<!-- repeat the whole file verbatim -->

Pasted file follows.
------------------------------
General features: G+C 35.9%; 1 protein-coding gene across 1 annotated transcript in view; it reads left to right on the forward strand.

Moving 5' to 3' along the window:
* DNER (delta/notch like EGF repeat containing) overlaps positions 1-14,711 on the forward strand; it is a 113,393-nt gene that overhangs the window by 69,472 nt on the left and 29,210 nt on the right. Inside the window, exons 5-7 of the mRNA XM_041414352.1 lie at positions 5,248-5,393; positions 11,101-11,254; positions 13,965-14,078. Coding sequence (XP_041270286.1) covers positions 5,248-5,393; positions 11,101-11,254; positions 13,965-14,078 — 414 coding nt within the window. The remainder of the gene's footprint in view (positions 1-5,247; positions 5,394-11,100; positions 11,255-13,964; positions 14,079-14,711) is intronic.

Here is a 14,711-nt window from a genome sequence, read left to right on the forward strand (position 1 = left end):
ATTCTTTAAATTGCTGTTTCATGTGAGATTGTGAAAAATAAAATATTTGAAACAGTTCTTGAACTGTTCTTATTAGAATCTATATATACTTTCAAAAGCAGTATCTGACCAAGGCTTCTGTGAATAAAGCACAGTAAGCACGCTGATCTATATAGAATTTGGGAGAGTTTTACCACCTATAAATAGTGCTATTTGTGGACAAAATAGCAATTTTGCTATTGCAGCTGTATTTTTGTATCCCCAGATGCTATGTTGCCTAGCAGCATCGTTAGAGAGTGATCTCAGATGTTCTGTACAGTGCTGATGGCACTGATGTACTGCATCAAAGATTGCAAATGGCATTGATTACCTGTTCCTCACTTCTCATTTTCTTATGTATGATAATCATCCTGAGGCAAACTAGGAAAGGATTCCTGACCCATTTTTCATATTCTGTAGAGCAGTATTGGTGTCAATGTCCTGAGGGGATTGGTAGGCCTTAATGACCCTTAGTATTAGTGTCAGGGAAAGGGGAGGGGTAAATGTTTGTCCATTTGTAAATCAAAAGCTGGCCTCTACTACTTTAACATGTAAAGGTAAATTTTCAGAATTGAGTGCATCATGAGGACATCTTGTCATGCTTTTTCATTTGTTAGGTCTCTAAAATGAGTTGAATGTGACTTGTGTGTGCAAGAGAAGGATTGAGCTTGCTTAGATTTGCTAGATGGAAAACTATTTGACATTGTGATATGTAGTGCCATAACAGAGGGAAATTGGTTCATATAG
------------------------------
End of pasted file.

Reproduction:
General features: G+C 35.9%; 1 protein-coding gene across 1 annotated transcript in view; it reads left to right on the forward strand.

Moving 5' to 3' along the window:
* DNER (delta/notch like EGF repeat containing) overlaps positions 1-14,711 on the forward strand; it is a 113,393-nt gene that overhangs the window by 69,472 nt on the left and 29,210 nt on the right. Inside the window, exons 5-7 of the mRNA XM_041414352.1 lie at positions 5,248-5,393; positions 11,101-11,254; positions 13,965-14,078. Coding sequence (XP_041270286.1) covers positions 5,248-5,393; positions 11,101-11,254; positions 13,965-14,078 — 414 coding nt within the window. The remainder of the gene's footprint in view (positions 1-5,247; positions 5,394-11,100; positions 11,255-13,964; positions 14,079-14,711) is intronic.

Here is a 14,711-nt window from a genome sequence, read left to right on the forward strand (position 1 = left end):
ATTCTTTAAATTGCTGTTTCATGTGAGATTGTGAAAAATAAAATATTTGAAACAGTTCTTGAACTGTTCTTATTAGAATCTATATATACTTTCAAAAGCAGTATCTGACCAAGGCTTCTGTGAATAAAGCACAGTAAGCACGCTGATCTATATAGAATTTGGGAGAGTTTTACCACCTATAAATAGTGCTATTTGTGGACAAAATAGCAATTTTGCTATTGCAGCTGTATTTTTGTATCCCCAGATGCTATGTTGCCTAGCAGCATCGTTAGAGAGTGATCTCAGATGTTCTGTACAGTGCTGATGGCACTGATGTACTGCATCAAAGATTGCAAATGGCATTGATTACCTGTTCCTCACTTCTCATTTTCTTATGTATGATAATCATCCTGAGGCAAACTAGGAAAGGATTCCTGACCCATTTTTCATATTCTGTAGAGCAGTATTGGTGTCAATGTCCTGAGGGGATTGGTAGGCCTTAATGACCCTTAGTATTAGTGTCAGGGAAAGGGGAGGGGTAAATGTTTGTCCATTTGTAAATCAAAAGCTGGCCTCTACTACTTTAACATGTAAAGGTAAATTTTCAGAATTGAGTGCATCATGAGGACATCTTGTCATGCTTTTTCATTTGTTAGGTCTCTAAAATGAGTTGAATGTGACTTGTGTGTGCAAGAGAAGGATTGAGCTTGCTTAGATTTGCTAGATGGAAAACTATTTGACATTGTGATATGTAGTGCCATAACAGAGGGAAATTGGTTCATATAG